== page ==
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What are the Three Stages of Crisis Management?


In today’s unpredictable business environment, effective crisis management is more important than ever. It is crucial for maintaining business continuity and building organisational resilience. This article will guide you through the steps of crisis management, providing you with tactical advice to protect your employees and manage a crisis effectively.

Crises can be triggered by natural disasters, pandemics cyberattacks, and more , but a crisis truly emerges from the impact these events have on an organisation. The impact of COVID-19 on crisis management was unprecedented, with project management and human resource departments often taking on additional responsibility. The BCI Crisis Management survey findings suggest that COVID-19 has propelled the principle of crisis management into a much more collaborative, inclusive, and dynamic discipline. 

Crises share common elements that require similar responses, regardless of their specifics. International SOS’ methodology has a universal approach to crisis management, grounded by the essential "one size fits all" principle.

The key benefits to this approach include:

  • Standardised Framework
  • Simplified Processes
  • Efficient Resources Allocation
  • Quicker Response
  • Strategic Decision-Making
  • Consistent Communication

The International SOS crisis management methodology presents a comprehensive approach that aligns seamlessly with the standards outlined in ISO 22361:2022 and ISO 31030. This methodology is designed to ensure organisations can effectively manage crises, ensuring resilience and continuity in the face of challenges. 

This methodology explicitly addresses each phase of a crisis - Pre-Crisis, Crisis Response, and Post-Crisis - to provide a comprehensive framework for managing crises effectively. 

For each of the three stages of the crisis lifecycle, International SOS identifies several key activities to ensure complete resilience.   THREE STAGES OF CRISIS MANAGEMENT


Arguably the most important stage of crisis management, effective pre-crisis planning is crucial to an effective crisis response and recovery. This stage is a highly collaborative one that brings together key stakeholders to identify and detect the “What?” and prepare for the “How?”

To begin, an assessment and identification of systemic risks to your organisation must be conducted to reveal the unique critical situations that could impact your organisation holistically. ‘Systemic risk’ is defined as the possibility of a collapse or major failure of an entire system or a significant part of it, rather than the isolated failure of individual elements.

This type of risk is characterised by complex interdependencies within systems, where failures in one part can propagate and cause cascading disruptions in other parts . It is important to fully understand the potential impact of these crises on your activities and then prioritise them. By understanding these systemic risks, you can take steps towards prevention and preparation for any major potential impact.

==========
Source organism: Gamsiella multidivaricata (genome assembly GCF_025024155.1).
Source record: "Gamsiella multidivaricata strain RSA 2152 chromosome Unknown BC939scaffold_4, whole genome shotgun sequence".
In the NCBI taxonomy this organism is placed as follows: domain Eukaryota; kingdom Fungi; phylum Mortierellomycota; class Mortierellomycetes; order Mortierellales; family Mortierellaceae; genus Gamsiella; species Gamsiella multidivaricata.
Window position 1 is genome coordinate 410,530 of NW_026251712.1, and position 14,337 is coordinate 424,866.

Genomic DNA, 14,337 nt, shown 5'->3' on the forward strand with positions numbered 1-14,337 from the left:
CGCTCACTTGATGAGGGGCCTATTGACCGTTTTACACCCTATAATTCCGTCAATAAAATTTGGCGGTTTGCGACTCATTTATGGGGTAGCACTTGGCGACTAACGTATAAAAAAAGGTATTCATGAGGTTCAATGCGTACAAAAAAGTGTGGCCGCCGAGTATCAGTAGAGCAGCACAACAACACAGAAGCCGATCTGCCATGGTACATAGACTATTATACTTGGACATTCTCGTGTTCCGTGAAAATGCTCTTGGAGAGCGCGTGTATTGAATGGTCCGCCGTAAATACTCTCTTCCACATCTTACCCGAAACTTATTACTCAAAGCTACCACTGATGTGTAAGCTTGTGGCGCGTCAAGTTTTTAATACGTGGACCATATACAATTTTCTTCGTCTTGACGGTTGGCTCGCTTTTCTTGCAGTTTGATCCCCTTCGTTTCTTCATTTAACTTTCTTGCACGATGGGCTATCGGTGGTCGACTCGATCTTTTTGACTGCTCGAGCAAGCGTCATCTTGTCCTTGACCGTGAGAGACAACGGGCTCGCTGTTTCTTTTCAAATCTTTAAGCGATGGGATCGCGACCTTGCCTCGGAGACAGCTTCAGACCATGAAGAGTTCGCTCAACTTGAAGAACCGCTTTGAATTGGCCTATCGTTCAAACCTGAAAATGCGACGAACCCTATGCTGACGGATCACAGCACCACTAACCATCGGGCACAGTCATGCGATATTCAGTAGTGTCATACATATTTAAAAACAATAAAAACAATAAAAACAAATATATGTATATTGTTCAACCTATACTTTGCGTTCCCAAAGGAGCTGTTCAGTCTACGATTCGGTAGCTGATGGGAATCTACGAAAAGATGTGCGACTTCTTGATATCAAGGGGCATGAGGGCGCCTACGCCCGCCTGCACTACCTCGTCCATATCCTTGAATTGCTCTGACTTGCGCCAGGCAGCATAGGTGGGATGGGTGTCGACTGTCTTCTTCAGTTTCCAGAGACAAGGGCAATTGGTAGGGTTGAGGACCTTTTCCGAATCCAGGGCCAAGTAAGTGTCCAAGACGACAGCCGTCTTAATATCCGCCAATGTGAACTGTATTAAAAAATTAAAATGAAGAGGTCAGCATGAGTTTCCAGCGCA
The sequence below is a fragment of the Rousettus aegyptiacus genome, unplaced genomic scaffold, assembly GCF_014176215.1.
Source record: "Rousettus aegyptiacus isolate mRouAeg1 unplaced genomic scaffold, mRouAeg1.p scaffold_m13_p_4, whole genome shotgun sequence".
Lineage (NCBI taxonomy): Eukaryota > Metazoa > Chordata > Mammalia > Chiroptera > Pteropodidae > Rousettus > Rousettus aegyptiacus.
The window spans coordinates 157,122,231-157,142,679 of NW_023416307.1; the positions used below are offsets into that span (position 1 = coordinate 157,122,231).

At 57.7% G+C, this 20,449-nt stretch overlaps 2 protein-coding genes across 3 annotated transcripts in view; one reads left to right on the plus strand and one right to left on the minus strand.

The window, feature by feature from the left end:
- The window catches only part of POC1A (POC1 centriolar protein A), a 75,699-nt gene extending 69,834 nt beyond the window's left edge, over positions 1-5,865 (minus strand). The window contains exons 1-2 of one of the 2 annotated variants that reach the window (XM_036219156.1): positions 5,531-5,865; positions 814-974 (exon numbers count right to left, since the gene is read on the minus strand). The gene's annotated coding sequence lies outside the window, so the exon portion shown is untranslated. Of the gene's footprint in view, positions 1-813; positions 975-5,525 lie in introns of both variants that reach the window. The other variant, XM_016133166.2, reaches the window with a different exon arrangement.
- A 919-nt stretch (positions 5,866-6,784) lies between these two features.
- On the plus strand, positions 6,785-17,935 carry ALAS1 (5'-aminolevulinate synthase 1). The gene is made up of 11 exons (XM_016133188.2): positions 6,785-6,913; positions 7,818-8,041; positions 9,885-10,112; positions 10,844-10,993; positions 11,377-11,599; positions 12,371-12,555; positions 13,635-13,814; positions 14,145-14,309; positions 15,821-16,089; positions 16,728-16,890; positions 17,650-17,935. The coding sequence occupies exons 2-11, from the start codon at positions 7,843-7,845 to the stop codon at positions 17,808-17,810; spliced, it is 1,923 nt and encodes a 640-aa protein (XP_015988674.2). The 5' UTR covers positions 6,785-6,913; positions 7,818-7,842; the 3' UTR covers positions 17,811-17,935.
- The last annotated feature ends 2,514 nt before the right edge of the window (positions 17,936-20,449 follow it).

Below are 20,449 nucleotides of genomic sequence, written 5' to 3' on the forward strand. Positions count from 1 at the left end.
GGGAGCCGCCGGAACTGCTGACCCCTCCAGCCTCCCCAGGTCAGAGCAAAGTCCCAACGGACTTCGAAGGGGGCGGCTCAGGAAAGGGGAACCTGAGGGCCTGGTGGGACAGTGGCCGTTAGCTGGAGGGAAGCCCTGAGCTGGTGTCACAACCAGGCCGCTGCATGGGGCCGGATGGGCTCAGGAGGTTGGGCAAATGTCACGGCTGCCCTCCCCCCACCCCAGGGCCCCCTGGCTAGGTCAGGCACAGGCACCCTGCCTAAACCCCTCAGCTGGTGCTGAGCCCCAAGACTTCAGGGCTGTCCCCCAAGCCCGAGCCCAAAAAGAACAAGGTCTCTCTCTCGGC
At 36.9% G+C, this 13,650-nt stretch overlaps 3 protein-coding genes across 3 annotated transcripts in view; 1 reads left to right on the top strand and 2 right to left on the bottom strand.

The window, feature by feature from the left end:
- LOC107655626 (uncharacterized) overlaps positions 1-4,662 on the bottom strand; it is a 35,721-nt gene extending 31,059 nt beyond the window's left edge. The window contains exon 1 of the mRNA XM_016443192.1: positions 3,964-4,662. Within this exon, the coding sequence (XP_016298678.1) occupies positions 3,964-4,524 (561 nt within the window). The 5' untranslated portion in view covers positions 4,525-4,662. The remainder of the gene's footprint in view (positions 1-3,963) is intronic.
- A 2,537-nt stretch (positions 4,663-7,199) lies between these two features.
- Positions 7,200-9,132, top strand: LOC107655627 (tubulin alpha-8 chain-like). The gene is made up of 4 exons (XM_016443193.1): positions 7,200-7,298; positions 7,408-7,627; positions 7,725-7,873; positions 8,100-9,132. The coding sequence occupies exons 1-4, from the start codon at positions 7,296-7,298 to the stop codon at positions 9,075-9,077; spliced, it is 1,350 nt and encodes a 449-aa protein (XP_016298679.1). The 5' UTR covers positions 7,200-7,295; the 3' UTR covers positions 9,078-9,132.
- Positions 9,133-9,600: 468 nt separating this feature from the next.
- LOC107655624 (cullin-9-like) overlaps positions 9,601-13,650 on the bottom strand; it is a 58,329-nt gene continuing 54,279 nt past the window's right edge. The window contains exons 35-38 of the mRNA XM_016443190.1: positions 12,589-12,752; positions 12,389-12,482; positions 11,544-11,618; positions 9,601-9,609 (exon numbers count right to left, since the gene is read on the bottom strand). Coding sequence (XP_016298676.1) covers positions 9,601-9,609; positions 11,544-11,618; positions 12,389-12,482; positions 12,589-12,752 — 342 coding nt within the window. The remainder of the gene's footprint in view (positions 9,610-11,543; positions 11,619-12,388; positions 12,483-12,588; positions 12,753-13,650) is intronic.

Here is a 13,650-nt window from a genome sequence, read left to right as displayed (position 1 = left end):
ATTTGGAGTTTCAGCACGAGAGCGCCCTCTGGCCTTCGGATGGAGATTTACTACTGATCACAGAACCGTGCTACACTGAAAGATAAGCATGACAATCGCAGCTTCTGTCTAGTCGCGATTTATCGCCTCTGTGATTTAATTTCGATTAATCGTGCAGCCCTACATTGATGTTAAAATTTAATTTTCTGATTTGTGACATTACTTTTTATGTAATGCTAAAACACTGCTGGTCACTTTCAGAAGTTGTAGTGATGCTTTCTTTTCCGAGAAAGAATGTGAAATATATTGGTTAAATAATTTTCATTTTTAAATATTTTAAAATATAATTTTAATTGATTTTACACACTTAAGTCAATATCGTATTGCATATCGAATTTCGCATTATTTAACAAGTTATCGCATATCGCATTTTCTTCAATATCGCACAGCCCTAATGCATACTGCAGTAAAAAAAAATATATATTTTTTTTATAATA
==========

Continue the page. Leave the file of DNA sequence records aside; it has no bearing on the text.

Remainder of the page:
Once you have an understanding of any systemic risks to your organisation, detection of weak signals can then be put in place. This includes strategic monitoring and trend analysis. Again, here the key is collaborative work and each domain concerned by the potential impact should run their own early detection process. Weak signals are subtle indications, often overlooked or undetected, that may suggest the emergence of an important trend or change. They are usually difficult to identify due to their low intensity or unusual nature but can be precursors to significant changes. 

For example, prior to the widespread protests and revolutions that swept through the Arab world in the Arab Spring 2010-2011, there were several subtle indicators hinting at the brewing unrest. These weak signals included: Rising Food Prices and Economic Hardship; Increased Use of social media for Dissent; Localised Protests and Dissent; Intellectuals and Activists’ Warnings.

In the organise phase, organisations further develop plans and processes to assign team members and key stakeholders into them. If you are building crisis management plans for a large global conglomerate it is especially important to consider cognitive bias and cultural sensitivities in your development, as the negative impacts of crises can be amplified when these considerations are ignored. 

Once you have identified and assessed these potential ”blind spots”, the path is paved to develop a comprehensive crisis response plan. This plan, that we recommend you keep simple and not too granular, should detail the procedures to follow in the event of a crisis, including impact assessment, team activation, roles and responsibilities, situation control, communication strategies, decision making process, and closing/recovery approach.

Lastly, in the pre-crisis stage, training must be conducted to ensure employees know how to respond effectively during a crisis and ensure the continuity of business operations. Regular workshops can help employees familiarise themselves with the crisis response plan and their role in it. Table top, crisis simulations and awareness sessions are also helpful. We recommend a “Bottom-Up Resiliency” approach as you want all your staff to become sensors and effectors in times of crisis.

It can also be helpful to leverage intelligence from your partners, for example the yearly Risk Outlook Report released by International SOS includes informed predictions of the top five risks for 2024.

Four Steps in the Pre-Crisis Phase:
  1. Identify systemic risks.
  2. Detect weak signals with strategic trend monitoring and analysis systems.
  3. Organise your plans and processes and integrate in with key stakeholders.